Back in 2014, when modern-horror was slowly shifting towards a new cultural identity, Veronika Franz and Severin Fiala debuted their feature length narrative debut Goodnight Mommy, in front of an enthusiastic Venice Film Festival crowd. The reactions were ecstatic , claiming the film to be one of the year’s best and most articulately horrific films of the early 2010’s. Continuously passing through festival onto festival, including TIFF and Fantastic Fest; the response and level of excitement to see what Franz and Fiala do next, was through the roof. Cut forward five years later, the dynamic directorial duo return with The Lodge, which is there first ever English-language film. While the hype that was dawned upon Goodnight Mommy has certainly died down over the span their five-year hiatus, The Lodge thankfully proves that Franz and Fiala aren’t just a one-trick pony.
Psychological horrors have frequently been featured throughout mainstream media this past decade; from video games to massive Hollywood productions. Just like in a similar tone and spirit to Goodnight Mommy, The Lodge is a patient slow burn that will leave audiences on edge throughout each scene of radical decision-making and gradual character development. It’s an isolated little flick, which utilizes the best elements from the duo’s previous endeavor, and expands them directly for a North American audience. Unhinged grieving children? Atmospheric production design? Themes on parental authority? There all featured here, sprinkled in different shades of narrative consistency and emotional weight.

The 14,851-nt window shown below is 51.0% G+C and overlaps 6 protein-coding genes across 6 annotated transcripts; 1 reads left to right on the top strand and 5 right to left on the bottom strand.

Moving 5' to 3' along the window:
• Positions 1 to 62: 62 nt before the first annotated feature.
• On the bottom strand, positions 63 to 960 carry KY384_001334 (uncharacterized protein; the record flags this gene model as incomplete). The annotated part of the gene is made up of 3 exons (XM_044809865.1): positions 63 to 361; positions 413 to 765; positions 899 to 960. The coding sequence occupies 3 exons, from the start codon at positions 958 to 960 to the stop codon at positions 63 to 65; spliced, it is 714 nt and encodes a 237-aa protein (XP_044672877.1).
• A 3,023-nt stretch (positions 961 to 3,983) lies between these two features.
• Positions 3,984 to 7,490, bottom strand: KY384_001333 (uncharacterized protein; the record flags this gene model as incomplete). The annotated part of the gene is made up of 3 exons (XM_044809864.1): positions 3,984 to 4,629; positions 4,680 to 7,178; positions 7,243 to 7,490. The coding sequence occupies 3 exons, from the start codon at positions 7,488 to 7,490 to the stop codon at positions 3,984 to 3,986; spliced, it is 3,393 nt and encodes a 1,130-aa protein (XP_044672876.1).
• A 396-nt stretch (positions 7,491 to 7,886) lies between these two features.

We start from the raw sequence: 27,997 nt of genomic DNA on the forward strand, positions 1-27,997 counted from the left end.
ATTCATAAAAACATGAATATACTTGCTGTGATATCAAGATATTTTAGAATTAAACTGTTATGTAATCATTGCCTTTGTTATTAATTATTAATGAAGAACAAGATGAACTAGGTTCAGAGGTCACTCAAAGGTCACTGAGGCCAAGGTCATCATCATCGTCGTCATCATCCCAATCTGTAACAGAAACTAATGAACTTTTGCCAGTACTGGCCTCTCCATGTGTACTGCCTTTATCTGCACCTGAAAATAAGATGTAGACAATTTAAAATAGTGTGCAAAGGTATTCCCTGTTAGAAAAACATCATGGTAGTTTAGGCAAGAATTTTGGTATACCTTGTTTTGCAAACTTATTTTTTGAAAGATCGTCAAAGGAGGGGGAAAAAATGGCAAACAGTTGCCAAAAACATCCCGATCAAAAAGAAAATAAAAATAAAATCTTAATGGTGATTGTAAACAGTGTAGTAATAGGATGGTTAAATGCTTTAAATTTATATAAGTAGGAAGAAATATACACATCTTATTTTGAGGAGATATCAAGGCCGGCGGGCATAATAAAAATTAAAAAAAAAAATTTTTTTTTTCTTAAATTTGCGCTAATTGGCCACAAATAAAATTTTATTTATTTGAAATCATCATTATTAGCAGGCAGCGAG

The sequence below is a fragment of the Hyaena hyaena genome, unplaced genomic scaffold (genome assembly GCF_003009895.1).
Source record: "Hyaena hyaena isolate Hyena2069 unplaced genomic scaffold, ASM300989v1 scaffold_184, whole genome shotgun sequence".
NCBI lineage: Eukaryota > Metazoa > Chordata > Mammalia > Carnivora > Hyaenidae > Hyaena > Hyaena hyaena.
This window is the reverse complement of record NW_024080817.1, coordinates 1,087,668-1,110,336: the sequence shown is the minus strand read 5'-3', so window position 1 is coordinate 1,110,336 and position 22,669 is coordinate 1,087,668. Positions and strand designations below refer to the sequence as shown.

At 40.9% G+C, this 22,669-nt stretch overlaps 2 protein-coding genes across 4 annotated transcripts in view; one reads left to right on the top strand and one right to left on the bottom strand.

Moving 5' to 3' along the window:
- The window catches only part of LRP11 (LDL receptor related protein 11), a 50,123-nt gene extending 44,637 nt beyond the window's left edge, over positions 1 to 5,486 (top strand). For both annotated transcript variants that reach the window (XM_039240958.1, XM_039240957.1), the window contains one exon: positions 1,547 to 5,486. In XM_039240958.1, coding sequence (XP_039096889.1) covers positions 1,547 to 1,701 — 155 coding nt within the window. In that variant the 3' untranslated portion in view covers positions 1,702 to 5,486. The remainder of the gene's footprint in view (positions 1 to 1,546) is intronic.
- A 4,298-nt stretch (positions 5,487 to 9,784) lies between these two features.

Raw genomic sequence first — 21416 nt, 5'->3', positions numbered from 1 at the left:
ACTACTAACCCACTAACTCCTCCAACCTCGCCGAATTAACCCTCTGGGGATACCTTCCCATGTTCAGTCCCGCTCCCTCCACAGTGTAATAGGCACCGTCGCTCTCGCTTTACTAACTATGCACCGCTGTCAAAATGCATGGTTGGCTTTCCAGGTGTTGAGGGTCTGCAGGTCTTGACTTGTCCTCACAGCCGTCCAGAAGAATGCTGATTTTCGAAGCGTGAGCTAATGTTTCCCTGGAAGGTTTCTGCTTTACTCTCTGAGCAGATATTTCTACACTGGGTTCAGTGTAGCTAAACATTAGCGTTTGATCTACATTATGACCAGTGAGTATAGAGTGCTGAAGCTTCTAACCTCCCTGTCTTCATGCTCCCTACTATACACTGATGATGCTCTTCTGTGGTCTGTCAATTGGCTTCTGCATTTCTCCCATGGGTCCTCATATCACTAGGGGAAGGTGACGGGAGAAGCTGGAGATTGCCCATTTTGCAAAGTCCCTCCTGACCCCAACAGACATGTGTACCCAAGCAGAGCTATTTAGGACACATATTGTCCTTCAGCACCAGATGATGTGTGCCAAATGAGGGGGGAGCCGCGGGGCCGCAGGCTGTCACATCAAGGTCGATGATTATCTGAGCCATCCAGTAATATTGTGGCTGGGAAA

Yet the one major downfall of The Lodge, is that it strangely feels uninspired compared to the rich, open-ended style of the duo’s earlier work. There was nothing quite like Goodnight Mommy prior to it’s release, where the expectations from international European horror were essentially completely altered, from the wave of praise and influence the film emitted. With The Lodge, it feels stylistically and thematically too similar to other modern horror films such as It Comes At Night and the obvious elephant in the room, Ari Aster’s Hereditary. From the usage of miniatures, to it’s messages of radicalized religion, mental illness, and internal suffering; The Lodge treads quite a bit of hefty material and subject matter from other arguably superior pieces of work.
Chillingly eerie, and relentlessly spooky, there’s plenty of fun to be had with The Lodge. It’s nothing new per-say, and it’s quite a let down compared to the director’s previous outings; but the general consensus regarding their latest film is one that can be appreciated from a more objective point of view. Riley Keough is magnificent as always, and the child actors surprisingly give it there all. This is one Christmas film that you shouldn’t miss out on during the winter holiday break, regardless of the film’s failed uninspired attempts at creating a picture that feels individually unique.
The Lodge screened at this year’s Fantasia Film Festival. The film will hit select cinemas on November 15th